Du Iz Tak? by Carson Ellis (Walker Books) ISBN: 978 1 4063 6841 3
'Du iz tak? What is that? As a tiny shoot unfurls, two damselflies peer at it in wonder. When the plant grows taller, some beetles arrive. Could they build a tree fort?'
At first glance, you could be forgiven for thinking you were about to pick up a book written in another language, in fact, you are. But what language is it written in?
This beautifully crafted book by Ellis Carson speaks many languages to many people. It speaks a universal language using both visual narrative and a language we can't speak fluently but will quickly understand. In fact, the younger you are, the quicker you will 'get it'.
Carson takes us on a journey of the circle of life. She carries us through the pages of this book on the wings and legs of her protagonists: insects, a spider, a slug and a visiting bird. The central character, silent and consistent however, is the plant that begins to grow at the beginning of the story. 'What is that?' the insects ask, using their own language that we find ourselves emerging into as we progress through each page. The conversations get deeper, plans are made, a community forms, events happen, creatures come and go.
It is the simplest of themes, yet, the complexities that arise from it are marvellous. As the plant grows, opportunities arise, questions are asked and many go unanswered, some are answered with imagination and creativity. It is a micro world that in turn, reflects our own, through fresh, young eyes.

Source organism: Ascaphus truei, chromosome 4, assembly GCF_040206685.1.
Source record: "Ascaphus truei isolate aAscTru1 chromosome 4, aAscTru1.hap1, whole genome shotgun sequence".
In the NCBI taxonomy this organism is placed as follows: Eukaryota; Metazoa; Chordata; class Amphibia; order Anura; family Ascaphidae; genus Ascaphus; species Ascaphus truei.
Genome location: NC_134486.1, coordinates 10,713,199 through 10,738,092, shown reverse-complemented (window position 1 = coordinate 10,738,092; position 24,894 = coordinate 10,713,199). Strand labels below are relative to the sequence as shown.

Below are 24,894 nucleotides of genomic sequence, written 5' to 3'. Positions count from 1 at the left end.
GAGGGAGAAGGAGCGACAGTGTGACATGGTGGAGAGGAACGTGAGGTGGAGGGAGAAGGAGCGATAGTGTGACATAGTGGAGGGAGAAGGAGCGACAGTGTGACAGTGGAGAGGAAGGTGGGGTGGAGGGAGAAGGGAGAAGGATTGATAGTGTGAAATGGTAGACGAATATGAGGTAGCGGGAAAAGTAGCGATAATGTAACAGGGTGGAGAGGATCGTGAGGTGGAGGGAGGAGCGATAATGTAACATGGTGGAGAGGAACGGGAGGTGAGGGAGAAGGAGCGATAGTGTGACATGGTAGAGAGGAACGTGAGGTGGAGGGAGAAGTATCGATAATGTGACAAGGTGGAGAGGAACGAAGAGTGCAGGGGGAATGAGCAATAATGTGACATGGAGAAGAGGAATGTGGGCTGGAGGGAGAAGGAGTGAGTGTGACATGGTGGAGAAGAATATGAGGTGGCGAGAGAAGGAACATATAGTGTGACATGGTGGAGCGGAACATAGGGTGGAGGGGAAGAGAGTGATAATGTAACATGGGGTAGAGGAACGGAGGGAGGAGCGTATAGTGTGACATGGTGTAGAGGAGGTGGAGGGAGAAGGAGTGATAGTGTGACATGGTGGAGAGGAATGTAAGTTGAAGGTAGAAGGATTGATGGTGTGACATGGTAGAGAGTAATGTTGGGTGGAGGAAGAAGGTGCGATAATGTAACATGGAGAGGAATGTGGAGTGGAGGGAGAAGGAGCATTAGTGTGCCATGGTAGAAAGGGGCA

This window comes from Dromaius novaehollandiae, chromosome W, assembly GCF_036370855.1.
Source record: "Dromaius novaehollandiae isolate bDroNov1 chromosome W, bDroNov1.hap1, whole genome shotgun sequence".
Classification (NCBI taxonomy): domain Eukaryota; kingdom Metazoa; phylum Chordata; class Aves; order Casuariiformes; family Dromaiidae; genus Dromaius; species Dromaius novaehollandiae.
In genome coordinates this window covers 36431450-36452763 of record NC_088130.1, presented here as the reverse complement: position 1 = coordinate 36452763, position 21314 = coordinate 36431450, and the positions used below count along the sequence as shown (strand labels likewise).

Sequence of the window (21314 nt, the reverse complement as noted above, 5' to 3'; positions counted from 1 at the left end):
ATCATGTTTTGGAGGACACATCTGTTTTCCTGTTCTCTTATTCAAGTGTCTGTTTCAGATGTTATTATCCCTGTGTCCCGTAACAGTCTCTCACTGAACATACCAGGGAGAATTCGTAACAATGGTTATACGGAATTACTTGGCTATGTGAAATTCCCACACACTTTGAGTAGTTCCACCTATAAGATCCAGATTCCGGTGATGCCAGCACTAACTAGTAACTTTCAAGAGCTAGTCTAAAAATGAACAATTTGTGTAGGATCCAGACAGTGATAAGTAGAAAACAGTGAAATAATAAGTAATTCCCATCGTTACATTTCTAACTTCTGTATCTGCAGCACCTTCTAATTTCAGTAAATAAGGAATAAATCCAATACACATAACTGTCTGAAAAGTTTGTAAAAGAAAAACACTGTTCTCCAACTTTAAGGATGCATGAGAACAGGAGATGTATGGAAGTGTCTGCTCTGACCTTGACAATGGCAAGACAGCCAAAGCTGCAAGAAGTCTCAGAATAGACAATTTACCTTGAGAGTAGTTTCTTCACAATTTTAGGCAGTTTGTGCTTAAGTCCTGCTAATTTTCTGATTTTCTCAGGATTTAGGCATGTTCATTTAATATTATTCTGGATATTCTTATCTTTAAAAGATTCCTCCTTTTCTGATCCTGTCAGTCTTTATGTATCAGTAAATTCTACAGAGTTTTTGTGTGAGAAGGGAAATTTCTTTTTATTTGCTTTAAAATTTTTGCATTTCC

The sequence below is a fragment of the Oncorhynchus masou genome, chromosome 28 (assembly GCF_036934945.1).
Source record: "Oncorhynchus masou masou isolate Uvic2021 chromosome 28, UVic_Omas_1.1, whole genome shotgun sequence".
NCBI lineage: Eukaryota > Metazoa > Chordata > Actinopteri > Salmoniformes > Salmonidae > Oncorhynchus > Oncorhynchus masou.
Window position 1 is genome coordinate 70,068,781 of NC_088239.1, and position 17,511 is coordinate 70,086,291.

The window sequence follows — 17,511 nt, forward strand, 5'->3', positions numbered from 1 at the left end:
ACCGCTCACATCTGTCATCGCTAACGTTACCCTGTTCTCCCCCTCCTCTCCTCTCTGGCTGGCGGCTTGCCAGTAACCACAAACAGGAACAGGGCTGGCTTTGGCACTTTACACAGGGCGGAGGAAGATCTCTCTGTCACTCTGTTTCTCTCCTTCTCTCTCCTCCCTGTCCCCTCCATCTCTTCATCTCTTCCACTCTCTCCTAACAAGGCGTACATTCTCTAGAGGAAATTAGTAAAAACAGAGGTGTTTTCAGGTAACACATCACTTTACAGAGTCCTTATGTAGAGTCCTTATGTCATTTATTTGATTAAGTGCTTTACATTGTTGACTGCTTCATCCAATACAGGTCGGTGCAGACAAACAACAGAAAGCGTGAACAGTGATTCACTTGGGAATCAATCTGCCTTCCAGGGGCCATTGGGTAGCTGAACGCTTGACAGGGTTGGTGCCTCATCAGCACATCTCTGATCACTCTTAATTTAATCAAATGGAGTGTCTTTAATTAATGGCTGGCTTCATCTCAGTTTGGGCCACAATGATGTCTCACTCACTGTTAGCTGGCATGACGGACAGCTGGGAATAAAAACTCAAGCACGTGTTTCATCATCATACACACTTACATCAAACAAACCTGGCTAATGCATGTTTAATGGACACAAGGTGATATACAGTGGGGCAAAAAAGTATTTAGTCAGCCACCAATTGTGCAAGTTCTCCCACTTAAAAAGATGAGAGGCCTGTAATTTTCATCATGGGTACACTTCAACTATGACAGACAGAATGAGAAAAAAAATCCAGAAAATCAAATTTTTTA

Carson's illustrations are strong and slightly naive in style. Their simplicity allows her to carry through the layers of intricate events happening on each page. A tree fort being built in the new plant as it gets bigger, insects busying themselves with tasks to help each other create something new. The arrival of a spider and her web being built, incorporated dangerously into the fort (some of the insects don't seem to know the potential danger). The demise of the spider and the eventual death of the plant as it reaches the end of it's life.
If we were shorter, more observant, had or took more time to watch and listen, perhaps this book is just a snapshot of what really exists out there. Young children will engage with the strong images and the visual story, they will relate to the universal language and will delight in the play with sounds and exclamations from the creatures in the story. It is a world they are closer to than most adults and to delve into this book is a journey back to a place of innocence and simplicity.
All I can say is go there, find respite, read it over and over and do so, occasionally, with a child by your side.
'Ru daddin doodin unk furt!' '
Illustrations from Carson Ellis' book, Du Iz Tak?
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